But the thing of it is, my brother Harold went through the same experience, and he didn’t have any trouble. My cousin Jimmy and my cousin Elaine. Man, Elaine was really into it. I mean, she could talk sign language with the fastest of them. And I couldn’t. I could tell that people automatically slowed down when they talked to me, and I would say, “What?” a lot, and they would spell it out, and then I would understand what the sign was. But deaf people don’t like to spell things out. And so, it was easy for me to check out because if you’re not looking at somebody and reading their signs, you’re not conversing with them. So you’re looking over here. They’re signing, and you’re not paying attention. And it’s a cop out, and I realize it now, 70 years later.

If I had nothing in common with, I’m at a loss. Walk up, you know, Robbie can talk to store clerks and have conversations, and I don’t know what the hell to say other than, “Have a good day.” I don’t know how to deal with those kinds of situations.

My mom was good at it. And my dad too, just talking to people. My dad carried a little pad of paper and a pencil in his shirt pocket, and he had no qualms at whipping that sucker out and writing, talking to people. And my mom would talk to them and try to read their lips. Biggest problem she had was that once people learned that she was reading their lips, they would exaggerate everything, and she couldn’t understand it.

Best thing I ever did was get hooked up with your mom. She’s given me so much love and stability. We still have our rough edges. Mostly it’s me not talking to her enough. That’s because she’s lost all her friends in Dallas. It’s become more important to her to be more interactive with me. I have to cope with it. One of the things is, this iPhone here, I couldn’t live without it. See that? 10:30? This one here. 10:30. It’s my alarm clock. It means “Get up and talk.” When I get up out of bed, it’s time to get up out of bed, because I slept in as long as she will tolerate, and I have to talk. Sometimes I just go on down the hall, saying, “I’m walking, and I’m talking. I’m walking, and I’m talking.” And then we’ll get in a conversation, but sometimes it doesn’t work out. This one here says, “Get up for PT” which is physical therapy, “and talk, and have a happy face.” Because she’s convinced that those girls will work harder with me if I have a happy face with them. The therapists. So that’s how I’m learning to cope with that stuff.

Big thing that we have is that she’s the balloon, and I hold onto her string. I keep her grounded. But every now and then, I have to kind of float with her. To keep me in the world. Not let me crawl in a hole. To give me love.  And it works. It works for us.

In Richardson after the stroke, I was pretty much isolated, just me and Robbie and my therapists, and the therapy ran out. Robbie over the years before that had been talking about someday we need to move to Austin to be with our kids and grandkids, you know. And then when I was in in-house rehab, I just realized that maybe that’s what we ought to do. And then it was a whirlwind.

I had nothing more there. She had all her friends and her contacts and her woo woo stuff was all up in that whole area up there. When we came down here, she had a, she’s still having a rough time, but she had a really rough time in the beginning, mostly with the driving thing. Over the years, I’ve had to map things out for her. And I still do that. I map out where she wants to go. I’m really proud of her, because she’s got to where she’s really moving around a lot.

Big events in my week are physical therapy, and now that’s about to stop and I have to do it on my own. I have to force myself to do it. It’s too easy to blow off. Mom will say, “Let’s go to lunch,” and I blow the rest of the afternoon off, which means I don’t do the exercises I should. I’ve got to do it, got to get myself on a regimen. You know the old saying, “Use it or lose it?” With me it’s really true. If I don’t do it, I’ll lose it. My walking is worse than it was 6 months ago. Although I try. I just don’t seem to be able to get the rhythm good enough, fast enough. And Robbie’s really patient with me. She just walks along at a slow crawl, either behind me or by my side.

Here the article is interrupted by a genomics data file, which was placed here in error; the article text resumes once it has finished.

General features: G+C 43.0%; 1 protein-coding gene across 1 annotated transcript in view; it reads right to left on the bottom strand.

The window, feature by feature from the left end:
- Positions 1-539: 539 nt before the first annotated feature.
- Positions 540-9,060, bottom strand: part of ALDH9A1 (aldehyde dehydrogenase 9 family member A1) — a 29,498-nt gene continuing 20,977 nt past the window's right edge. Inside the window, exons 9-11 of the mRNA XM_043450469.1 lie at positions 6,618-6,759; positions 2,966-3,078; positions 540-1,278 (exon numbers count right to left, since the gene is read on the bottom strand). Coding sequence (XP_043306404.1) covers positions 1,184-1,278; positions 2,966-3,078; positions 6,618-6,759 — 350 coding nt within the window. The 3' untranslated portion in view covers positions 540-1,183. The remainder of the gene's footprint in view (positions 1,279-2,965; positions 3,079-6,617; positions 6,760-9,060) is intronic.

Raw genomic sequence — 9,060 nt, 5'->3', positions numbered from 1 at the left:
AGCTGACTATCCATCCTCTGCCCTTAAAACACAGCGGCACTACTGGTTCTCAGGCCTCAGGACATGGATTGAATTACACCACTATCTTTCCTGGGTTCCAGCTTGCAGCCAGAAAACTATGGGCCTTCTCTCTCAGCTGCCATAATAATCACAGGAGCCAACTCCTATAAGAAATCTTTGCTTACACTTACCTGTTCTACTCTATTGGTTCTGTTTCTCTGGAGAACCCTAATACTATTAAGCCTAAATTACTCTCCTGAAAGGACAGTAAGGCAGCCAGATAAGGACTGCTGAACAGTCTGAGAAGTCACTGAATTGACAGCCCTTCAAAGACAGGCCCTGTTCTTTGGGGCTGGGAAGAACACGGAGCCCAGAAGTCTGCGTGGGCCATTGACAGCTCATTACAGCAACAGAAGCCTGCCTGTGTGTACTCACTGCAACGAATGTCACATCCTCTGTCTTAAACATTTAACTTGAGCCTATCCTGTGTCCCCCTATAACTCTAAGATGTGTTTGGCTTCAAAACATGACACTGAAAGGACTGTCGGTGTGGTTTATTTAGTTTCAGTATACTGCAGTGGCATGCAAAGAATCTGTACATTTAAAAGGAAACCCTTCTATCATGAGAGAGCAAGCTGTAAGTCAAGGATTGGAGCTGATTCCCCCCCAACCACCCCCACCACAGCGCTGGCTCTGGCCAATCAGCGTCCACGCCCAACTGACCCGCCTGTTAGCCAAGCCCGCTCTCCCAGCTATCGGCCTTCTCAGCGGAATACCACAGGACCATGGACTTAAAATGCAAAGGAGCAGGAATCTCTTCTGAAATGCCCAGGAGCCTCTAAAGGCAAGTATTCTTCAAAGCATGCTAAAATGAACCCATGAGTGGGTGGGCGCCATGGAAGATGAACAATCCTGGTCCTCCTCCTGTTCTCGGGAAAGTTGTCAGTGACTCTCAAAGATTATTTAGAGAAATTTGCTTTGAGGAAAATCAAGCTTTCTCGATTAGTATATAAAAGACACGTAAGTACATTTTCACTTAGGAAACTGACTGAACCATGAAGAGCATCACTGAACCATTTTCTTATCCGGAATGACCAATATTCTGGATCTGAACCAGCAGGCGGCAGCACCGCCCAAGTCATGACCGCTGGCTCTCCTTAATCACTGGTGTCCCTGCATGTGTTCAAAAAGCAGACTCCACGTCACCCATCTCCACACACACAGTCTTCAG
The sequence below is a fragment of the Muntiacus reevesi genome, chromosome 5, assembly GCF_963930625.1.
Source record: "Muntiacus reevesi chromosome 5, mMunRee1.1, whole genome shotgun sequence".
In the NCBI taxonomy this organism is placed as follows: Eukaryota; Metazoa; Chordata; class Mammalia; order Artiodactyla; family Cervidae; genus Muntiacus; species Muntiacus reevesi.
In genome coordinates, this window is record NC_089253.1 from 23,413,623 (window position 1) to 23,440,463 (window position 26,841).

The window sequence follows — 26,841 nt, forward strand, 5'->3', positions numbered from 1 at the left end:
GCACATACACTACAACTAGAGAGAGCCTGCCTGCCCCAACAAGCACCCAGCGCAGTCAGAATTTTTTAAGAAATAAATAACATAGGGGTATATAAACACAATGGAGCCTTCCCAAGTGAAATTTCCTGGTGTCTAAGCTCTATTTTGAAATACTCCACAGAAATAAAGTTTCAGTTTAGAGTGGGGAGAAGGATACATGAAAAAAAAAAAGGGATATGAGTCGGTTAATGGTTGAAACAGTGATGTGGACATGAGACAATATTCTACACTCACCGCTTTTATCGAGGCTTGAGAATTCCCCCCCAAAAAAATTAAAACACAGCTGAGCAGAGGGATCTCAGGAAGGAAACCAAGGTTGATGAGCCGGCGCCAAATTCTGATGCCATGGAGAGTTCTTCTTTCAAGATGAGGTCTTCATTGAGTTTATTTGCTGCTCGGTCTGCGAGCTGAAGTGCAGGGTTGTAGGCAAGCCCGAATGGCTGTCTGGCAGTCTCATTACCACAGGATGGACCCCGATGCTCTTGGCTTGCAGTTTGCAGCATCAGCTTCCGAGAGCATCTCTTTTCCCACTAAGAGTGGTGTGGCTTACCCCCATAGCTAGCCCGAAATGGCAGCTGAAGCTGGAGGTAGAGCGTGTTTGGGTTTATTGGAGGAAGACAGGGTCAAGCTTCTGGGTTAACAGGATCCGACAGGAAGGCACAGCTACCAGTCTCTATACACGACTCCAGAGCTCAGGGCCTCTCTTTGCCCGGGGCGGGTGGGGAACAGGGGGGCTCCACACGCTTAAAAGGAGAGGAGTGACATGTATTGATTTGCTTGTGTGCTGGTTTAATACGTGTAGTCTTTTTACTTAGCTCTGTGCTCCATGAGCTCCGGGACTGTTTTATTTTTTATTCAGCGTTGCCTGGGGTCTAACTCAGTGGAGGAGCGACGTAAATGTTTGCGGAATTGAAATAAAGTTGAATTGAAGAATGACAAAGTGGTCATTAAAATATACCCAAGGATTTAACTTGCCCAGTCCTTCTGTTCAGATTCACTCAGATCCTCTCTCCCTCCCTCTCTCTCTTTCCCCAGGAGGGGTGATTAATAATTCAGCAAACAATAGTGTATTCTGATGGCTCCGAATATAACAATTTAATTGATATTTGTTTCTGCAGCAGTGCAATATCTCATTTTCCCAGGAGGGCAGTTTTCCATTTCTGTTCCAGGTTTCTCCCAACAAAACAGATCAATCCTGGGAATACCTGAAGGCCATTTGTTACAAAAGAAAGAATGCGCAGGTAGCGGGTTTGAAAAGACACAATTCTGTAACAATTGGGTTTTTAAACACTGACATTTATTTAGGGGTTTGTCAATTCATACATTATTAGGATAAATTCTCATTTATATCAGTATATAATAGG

She does a lot for me. She’s walking a narrow line about doing stuff for me and not doing stuff for me. She has to decide what I really need her to do and what I can do on my own. I try to do my own laundry, but she’s pretty much grabbed a hold of that. When she hears me kicking the bucket down the hall, she runs out and grabs it and does it, but she leaves the shirts and pants for me to hang up, which I can do. I can fold the other stuff, too, but she has a need to do something. So it’s a fine line on what she wants to do and what she wants me to do.

I’ve had a couple of times since I stroked. I thought my family would be better off without me, but then I realized that’s not true. Robbie would not be better off without me, even though she has to do so much of the physical part of it. I still keep track of the finances and when things need to be paid, the mortgage and utilities, and I give her moral support. I keep reminding her that she needs friends, and she needs to make them. She’s found a couple of lady friends that she really likes that she has coffee with on Wednesdays but I really wish she could find a clan. I just have to keep reminding her that she needs to look and not give up on it. So I can’t give up. I still got to hold that string.

The biggest thing is that she got all her talking and communication with all those people she had up north, and now she depends on me to do it, and it’s difficult for me. I try hard to do it, but it doesn’t satisfy her needs. People project onto me that I’m stuck up and antisocial. It’s not true. I just don’t know how to be social. It sounds like a cop out, you don’t know how. Of course you should know how. I read all kinds of books on how to do it. I can’t do it.

I don’t know if I can pinpoint things. It’s just a path. Some of it’s rocky and some of it’s grassy and easy going, and some of it’s a struggle to climb up, but I’m just on this path. Hadens are resilient. I don’t know whether it’s in genes or whatever the hell it is. It’s there. My next goal is make it to 85. Try to talk to my wife whenever I can. Enjoy my kids and grandchildren. I’m satisfied with my life.

 I don’t know how you’ll make sense out of any of that.